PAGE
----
Of Meltdowns and Men

(My apologies to John Steinbeck)

Well, what can I say? I’m an aspie and I have pronounced aspie traits. I’m 47 years old and tend not to throw tantrums these days when things get a bit out of hand, however that doesn’t mean I’m 100% immune from the looming spectre of the dreaded aspie meltdown.

At the weekend my wife and I drove from London to the Guilford area for a friend’s 50th birthday bash. Although I was hesitant and somewhat dubious about going to a party I decided to attend because (a) I like the friend in question (one of my Wife’s oldest friends I’ve ‘adopted’) and (b) I thought I could handle it.. After all how bad could it be?

Oh dear!

We arrived at the venue and it was quite small with benches round the outside and a couple of tables with buffet foods laid out. They were playing 80’s pop hits on the sound system and it was all very cosy and friendly – initially! Not everyone had arrived yet and we were some of the first people to turn up. More and more people started to arrive and floor space began to get eaten up. I found myself being unintentionally ushered up against the wall between a bench and the buffet while people split off into groups and chatted noisily around me. My wife is off chatting to some old friends and I’m standing there, trapped with no route out.. no, that’s incorrect, I had a route out. I just needed to say “Excuse me” and move. Of course, 20/20 hindsight is a wondrous thing. No instead I stood there feeling increasingly more and more anxious while being bombarded by music too loud for the size of the venue and the oppressive mix of multiple conversations battering my senses.

My wife looked over and her face dropped. I didn’t realise it at the time but according to her “post mortem” of the situation I’d started rocking and fidgeting with my fingers and cuffs. My “tell” is when I start constantly wringing my fingers over and over while keeping my arms tight up against my chest. When I’m really stressed I rock back and forth slightly, the faster I rock , the more stressed I’m getting.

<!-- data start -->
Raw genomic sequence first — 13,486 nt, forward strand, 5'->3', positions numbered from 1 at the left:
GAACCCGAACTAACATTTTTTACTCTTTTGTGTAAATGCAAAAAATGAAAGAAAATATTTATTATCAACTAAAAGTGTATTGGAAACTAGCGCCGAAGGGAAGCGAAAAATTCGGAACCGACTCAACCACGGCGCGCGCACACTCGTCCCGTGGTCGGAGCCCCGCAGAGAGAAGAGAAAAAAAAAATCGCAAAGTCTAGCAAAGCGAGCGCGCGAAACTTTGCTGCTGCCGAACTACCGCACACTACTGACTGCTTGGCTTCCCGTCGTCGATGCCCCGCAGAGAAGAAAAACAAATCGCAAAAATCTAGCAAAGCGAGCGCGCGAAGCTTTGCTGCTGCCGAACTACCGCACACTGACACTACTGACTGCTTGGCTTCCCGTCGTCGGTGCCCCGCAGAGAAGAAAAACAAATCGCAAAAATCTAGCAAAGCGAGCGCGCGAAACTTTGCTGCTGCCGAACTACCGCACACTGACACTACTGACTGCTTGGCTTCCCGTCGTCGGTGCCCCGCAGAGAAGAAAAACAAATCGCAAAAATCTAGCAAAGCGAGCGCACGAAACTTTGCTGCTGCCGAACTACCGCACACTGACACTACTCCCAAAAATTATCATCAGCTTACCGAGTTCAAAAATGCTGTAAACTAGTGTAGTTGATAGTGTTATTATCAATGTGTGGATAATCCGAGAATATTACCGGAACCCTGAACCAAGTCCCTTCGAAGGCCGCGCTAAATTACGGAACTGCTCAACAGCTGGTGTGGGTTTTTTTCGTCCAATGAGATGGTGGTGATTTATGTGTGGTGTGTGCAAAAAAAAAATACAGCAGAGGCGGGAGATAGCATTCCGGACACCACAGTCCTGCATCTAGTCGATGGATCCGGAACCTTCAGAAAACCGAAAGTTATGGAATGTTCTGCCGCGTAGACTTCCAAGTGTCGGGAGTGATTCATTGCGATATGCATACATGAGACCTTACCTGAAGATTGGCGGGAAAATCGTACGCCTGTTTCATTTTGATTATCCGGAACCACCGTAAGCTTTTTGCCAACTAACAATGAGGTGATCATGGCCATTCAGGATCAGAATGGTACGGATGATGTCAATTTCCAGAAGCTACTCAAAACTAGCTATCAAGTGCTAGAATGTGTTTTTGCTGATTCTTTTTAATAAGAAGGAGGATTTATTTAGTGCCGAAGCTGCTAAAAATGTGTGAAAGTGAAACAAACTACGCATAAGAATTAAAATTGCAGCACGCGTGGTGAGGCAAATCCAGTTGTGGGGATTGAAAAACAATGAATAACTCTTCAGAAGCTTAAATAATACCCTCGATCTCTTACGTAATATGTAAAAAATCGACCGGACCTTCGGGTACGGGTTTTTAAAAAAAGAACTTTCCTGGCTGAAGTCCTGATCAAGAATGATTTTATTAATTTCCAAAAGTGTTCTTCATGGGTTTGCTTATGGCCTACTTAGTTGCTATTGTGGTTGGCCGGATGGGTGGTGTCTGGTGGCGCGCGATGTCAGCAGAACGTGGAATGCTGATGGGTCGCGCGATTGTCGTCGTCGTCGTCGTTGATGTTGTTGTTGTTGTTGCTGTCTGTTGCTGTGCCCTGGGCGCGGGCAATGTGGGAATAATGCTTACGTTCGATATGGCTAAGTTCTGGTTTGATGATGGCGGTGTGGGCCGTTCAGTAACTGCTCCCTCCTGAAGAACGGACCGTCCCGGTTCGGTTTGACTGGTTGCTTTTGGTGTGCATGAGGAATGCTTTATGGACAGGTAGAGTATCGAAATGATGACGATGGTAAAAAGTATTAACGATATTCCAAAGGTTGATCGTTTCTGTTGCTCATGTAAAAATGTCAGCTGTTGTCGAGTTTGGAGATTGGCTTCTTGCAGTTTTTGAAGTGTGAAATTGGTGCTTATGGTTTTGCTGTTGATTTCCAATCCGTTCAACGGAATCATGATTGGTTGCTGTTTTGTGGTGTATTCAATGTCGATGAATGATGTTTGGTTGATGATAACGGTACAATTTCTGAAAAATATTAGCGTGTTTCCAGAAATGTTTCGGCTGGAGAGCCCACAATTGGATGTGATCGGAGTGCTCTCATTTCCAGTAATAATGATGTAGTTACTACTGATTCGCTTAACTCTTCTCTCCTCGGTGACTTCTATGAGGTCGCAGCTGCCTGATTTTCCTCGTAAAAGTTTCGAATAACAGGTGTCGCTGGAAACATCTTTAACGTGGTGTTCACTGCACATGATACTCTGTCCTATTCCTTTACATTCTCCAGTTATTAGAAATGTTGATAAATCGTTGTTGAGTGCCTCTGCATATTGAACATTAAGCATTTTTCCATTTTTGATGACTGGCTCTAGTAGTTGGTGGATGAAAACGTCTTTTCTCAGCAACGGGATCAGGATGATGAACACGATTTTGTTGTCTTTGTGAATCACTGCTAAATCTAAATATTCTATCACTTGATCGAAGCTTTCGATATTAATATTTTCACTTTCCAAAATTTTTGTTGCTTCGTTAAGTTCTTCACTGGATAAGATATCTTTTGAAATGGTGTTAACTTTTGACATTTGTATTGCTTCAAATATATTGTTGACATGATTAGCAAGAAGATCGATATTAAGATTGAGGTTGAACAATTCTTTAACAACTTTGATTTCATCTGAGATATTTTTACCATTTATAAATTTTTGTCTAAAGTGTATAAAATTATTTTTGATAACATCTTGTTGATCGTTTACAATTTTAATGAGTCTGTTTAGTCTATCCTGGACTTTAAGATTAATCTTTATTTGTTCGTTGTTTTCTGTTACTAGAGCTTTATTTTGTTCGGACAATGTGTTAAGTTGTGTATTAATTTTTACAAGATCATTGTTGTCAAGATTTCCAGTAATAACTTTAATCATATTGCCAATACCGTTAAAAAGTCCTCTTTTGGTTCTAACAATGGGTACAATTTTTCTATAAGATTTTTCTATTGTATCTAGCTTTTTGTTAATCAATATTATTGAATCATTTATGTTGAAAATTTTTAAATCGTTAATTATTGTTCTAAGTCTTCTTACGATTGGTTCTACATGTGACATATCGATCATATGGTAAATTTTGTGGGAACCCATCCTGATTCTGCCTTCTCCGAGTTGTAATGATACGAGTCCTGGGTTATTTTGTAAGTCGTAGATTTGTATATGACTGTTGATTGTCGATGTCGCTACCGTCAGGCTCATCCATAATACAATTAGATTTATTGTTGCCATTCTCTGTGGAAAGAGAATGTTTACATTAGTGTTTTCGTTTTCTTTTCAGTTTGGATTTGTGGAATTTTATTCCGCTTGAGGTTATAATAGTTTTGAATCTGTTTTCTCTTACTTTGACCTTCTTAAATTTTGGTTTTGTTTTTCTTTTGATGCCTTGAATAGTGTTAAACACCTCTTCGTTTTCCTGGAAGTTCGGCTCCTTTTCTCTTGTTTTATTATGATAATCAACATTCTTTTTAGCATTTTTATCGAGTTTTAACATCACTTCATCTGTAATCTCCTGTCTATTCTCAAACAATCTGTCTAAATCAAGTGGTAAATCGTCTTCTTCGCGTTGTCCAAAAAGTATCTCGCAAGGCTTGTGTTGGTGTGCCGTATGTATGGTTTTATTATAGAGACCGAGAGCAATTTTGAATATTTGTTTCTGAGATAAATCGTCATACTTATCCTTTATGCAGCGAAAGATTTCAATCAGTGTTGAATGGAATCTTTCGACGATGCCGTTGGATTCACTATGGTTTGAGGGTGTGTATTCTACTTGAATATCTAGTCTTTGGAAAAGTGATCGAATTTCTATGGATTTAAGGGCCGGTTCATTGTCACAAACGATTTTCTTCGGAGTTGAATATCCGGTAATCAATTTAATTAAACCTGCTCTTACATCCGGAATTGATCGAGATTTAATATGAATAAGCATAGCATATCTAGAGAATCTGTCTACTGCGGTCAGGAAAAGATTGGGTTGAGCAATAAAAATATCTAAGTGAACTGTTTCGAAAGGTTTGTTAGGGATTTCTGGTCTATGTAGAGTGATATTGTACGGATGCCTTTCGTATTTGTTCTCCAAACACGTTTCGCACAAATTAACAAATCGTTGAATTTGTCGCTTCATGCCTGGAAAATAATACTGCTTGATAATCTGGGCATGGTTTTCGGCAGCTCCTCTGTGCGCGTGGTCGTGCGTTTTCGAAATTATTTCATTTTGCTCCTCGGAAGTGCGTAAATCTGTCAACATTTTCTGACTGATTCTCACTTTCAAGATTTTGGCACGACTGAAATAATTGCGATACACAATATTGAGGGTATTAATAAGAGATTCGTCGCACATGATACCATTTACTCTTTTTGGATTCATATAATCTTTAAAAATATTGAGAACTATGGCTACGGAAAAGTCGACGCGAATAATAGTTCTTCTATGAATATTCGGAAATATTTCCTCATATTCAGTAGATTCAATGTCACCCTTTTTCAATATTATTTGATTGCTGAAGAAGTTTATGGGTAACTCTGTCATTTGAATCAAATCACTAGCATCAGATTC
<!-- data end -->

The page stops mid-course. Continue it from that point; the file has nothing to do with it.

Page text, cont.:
I was at the brink of screaming when my wife grabbed me by the arm and guided me out to a quieter back area of the café/bar where the party was being held. But alas the damage was done. I was shaking, I became non vocal, was rocking violently and was chewing on my fingers.

People kept coming over to see if I was ok, unfortunately sitting down next to me and putting their arm around me didn’t help my feeling of being trapped. My tactile defensiveness was cranked up to 11. In the end, the proprietor of the establishment let me out the back of the bar – there was NO way I’d be able to walk through the crowd again. Luckily My wife and I were staying in a hotel across the road for the night so I had a bolt hole. I dread to think what would have happened if we were driving home or were staying miles from the party venue.

I felt awful. Not only had I ruined my night, I’d (perceived) to have ruined my wife’s night, my wife’s friend’s night and the night of her guests. As it transpires my wife informed them of my problem and they were all quite understanding.

I hate letting myself down like this. I’m 47, I feel I should be able to cope. I was supposed to be going to the MCM comic con this month but that’s a no go now. I can’t even begin to face several thousand people in a loud crammed exhibition centre.

As I get older I find myself getting increasingly isolationary. I seem to be losing the ability to cope with crowds. It’s a worrying trend and one I need to keep an eye on. Perhaps it’s not just me though? Perhaps other aspies have the same problem. Or perhaps.. going back to John Steinbeck..

“Maybe ever’body in the whole damn world is scared of each other.”

John Steinbeck, Of Mice and Men

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One thought on “Of Meltdowns and Men

  1. Yep, I can relate, my dear friend 💐💐. Your wife sounds really cool. Please try not to beat yourself up too much. Meltdowns are involuntary. You can’t help it any more than you could stop yourself from kicking the doctor if they tap your knee with that soft hammer before getting out of the way 😊. It’s a reflex in response to excess stimulation and/or stress. I hope you are gentle with yourself 💓💓

    Liked by 2 people

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